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Garbage Collection

majohnad majohnad
Greenhorn

Joined: Jan 01, 2003
Posts: 24
Hi,
void method X() {
String r = new String("abc");
String s = new String("abc");
r = r+1; //1
r = null; //2
s = s + r; //3
} //4

In the above code in which line s is available for garbage collection.
Thnaks in Advance


zxjohn
Nick Shrine
Greenhorn

Joined: Jul 17, 2003
Posts: 11
Originally posted by majohnad majohnad:
Hi,
void method X() {
String r = new String("abc");
String s = new String("abc");
r = r+1; //1
r = null; //2
s = s + r; //3
} //4

In the above code in which line s is available for garbage collection.
Thnaks in Advance

Unless I'm mistaken, I'd say line 3.
s initially contains a reference to the String object created by String s = new String("abc").
I always draw a diagram like this:
r ------------> (1)
s ------------> (2)
incrementing the number on the right (the heap) every time a new object is created and showing which reference variables point to which objects, then it is easy to see when an object is eligible for GC when it has no refs pointing to it. So in this case after line 3 we have:
(1)
(2)
(3)
r ------------> null
s ------------> (4)
So we can see that 3 objects are eligible for GC. (3) is the object created at line 1 and (4) is the new String object resulting from the addition at line 3.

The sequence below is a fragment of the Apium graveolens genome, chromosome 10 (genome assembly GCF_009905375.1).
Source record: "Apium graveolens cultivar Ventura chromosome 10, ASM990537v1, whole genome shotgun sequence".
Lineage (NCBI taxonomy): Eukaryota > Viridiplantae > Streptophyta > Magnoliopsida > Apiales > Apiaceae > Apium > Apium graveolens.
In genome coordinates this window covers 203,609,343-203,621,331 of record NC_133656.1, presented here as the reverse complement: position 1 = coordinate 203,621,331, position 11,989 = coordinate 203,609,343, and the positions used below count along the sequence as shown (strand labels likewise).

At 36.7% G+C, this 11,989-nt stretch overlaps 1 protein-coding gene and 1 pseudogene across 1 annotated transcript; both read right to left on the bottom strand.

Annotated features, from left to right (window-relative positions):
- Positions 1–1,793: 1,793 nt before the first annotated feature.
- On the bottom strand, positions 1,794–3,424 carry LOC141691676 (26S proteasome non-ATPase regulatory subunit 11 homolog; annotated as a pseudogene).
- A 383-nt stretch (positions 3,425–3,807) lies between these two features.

Also, I presume your question should read:
"in which line is the object initially assigned to s eligible for GC". s itself is never eligible for GC as it is a stack variable and therefore not on the garbage collectible heap.
(I assume I am right in thinking that when you add Strings the new String does not contain references to the Strings that were added but merely constructs a new String object out of the data contained in the two added Strings.)


Nick<br />SCJP<br />SCJD
Bert Bates
author
Sheriff

Joined: Oct 14, 2002
Posts: 8883
    
    5
Just to make sure we're all on the same page... I think I agree with Nick, but I can't quite follow the references.
Let's re-label the code, to be more like what's on the real exam:
Also let's not use String objects because of the confusion about the String pool. The exam won't mix GC questions together with String questions!


I like Nick's pictures
After line 3 there are two reference vars. and two objects:
Stack ......... Heap
r --------- > (SB1) // StringBuffer object 1
s --------- > (SB2)
After line four:
................... (SB1) // has no ref. var
s ----------> (SB2)
r ----------> (SB3) // new object, old ref var
After line 5:
................... (SB1) // no ref var
s ------------> (SB2)
.................... (SB3) // no ref var
r ------------> null
After line 6, no changes in ref vars because s is refering to a StringBuffer object.
After line 7 the method is popped off the stack and the reference to SB2 is also lost.
So in this example, depending on the line #, the number of objects eligible for GC is the number of objects with no reference vars!
Does that make sense?
-Bert
[ July 24, 2003: Message edited by: Bert Bates ]

Spot false dilemmas now, ask me how!
(If you're not on the edge, you're taking up too much room.)
Marlene Miller
Ranch Hand

Joined: Mar 05, 2003
Posts: 1391
Thank you very much, Bert.
Andres Gonzalez
Ranch Hand

Joined: Nov 27, 2001
Posts: 1561
superb!


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subject: Garbage Collection